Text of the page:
“All we know is that the more the federal government becomes the payer, the tighter the profitability for retail pharmacy becomes,” she added.
Many other retail pharmacy operatives are equally leery. “I think both healthcare platforms have some pretty big implications [for retail pharmacy],” noted Chris Dimos, president of Supervalu’s pharmacy division. “But let me balance that by saying I don’t think either one of them will be successful in implementing them in the way that they’ve been articulated.”
Many experts with close ties to Washington agreed. “It’s virtually impossible to do major reform in the next year,” noted Dan Mendelson, president of health and policy consulting firm Avalere Health.
Head to head on the issues that matter most to retail pharmacy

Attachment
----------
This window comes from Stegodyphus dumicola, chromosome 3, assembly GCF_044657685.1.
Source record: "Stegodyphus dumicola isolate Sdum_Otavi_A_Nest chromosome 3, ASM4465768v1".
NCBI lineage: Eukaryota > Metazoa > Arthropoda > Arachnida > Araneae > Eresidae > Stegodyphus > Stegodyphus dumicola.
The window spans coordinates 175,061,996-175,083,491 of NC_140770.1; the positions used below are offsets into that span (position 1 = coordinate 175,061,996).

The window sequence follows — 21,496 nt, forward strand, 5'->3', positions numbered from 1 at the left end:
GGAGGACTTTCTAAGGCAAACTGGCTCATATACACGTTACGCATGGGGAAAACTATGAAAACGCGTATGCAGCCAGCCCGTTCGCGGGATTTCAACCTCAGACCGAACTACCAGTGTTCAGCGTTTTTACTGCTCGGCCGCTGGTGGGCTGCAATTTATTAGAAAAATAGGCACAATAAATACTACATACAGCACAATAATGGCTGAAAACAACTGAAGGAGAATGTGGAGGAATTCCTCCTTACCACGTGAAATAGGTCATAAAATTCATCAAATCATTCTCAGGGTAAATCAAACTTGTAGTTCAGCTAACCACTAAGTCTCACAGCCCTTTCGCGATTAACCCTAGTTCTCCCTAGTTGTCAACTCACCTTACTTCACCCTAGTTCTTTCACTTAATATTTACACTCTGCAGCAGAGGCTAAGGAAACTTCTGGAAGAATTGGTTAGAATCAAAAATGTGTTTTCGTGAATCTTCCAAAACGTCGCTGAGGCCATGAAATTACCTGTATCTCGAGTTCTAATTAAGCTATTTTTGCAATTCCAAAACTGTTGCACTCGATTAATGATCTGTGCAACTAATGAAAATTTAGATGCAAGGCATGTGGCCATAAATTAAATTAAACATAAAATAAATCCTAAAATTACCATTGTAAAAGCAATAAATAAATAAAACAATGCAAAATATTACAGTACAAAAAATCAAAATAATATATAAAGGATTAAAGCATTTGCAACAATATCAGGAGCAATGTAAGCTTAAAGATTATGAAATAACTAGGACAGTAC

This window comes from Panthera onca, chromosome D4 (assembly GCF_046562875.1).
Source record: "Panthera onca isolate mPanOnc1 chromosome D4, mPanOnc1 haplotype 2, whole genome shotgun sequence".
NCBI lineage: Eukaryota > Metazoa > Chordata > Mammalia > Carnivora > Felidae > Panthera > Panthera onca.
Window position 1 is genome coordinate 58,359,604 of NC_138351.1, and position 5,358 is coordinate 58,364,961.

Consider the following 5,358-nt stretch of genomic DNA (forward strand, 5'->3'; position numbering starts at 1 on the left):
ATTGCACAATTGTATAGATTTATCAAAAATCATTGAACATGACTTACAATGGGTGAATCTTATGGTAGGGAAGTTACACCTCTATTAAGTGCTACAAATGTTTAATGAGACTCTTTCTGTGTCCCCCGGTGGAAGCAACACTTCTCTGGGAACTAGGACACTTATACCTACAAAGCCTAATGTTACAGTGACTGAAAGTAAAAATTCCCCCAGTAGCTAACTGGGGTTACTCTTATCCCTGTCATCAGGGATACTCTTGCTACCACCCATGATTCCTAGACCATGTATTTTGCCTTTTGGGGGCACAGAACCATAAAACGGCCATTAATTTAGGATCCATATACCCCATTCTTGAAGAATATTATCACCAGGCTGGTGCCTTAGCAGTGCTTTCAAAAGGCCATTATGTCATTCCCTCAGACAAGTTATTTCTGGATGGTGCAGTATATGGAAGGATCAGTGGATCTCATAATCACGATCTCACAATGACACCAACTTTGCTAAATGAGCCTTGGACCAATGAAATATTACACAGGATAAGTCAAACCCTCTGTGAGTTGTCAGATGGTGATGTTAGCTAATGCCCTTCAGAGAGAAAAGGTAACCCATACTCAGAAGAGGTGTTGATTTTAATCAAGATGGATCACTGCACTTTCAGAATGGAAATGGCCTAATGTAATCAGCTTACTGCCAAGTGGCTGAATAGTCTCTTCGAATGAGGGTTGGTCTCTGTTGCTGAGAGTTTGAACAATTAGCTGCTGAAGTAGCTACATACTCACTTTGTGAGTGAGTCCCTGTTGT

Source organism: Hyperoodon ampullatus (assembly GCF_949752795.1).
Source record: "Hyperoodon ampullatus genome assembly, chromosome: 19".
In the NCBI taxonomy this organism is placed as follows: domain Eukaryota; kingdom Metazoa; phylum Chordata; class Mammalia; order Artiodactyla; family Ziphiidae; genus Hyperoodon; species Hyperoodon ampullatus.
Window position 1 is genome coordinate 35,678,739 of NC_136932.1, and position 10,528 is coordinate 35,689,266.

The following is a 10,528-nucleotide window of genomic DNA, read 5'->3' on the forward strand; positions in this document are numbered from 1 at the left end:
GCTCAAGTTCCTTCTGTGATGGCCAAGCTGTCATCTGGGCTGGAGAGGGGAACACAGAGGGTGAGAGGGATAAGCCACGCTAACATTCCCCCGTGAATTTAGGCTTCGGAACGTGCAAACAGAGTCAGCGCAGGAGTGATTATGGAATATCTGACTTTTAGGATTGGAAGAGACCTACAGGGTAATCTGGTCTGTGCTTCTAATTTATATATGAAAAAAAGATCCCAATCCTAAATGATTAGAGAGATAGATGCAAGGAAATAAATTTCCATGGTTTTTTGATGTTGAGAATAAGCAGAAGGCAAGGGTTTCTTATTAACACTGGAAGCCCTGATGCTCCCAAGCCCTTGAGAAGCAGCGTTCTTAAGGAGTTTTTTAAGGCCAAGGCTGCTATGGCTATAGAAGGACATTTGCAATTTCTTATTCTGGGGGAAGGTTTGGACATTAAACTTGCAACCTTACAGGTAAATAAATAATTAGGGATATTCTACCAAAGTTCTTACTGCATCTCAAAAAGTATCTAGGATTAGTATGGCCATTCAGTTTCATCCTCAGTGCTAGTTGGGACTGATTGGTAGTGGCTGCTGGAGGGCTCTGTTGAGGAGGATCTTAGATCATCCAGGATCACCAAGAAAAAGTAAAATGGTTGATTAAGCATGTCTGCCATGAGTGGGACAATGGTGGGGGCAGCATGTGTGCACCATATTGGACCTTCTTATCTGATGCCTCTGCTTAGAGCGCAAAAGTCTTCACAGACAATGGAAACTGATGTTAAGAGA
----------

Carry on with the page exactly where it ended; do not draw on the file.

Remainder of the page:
|Issue||John McCain||Barak Obama|
|Medicare Part D||No specific proposal McCain voted against creation of Part D||Supports direct negotiation of Medicare Rx drug prices|
|Illegal drug importation/ rogue online sellers||Supports drug importation with certain safety protocols||Supports drug importation from developed countries if proven safe and costs less than in the United States|
|Medication therapy management||No specific proposal; Advocates for coordinated care system that requires single bill for all procedures in place of current system; Focuses on management of chronic disease and payment that rewards quality.||No specific proposal; Emphasizes prevention and coordinated care of chronic diseases; Would require health plans in existing and new publicmented healthcare programs to utilize proven disease management programs|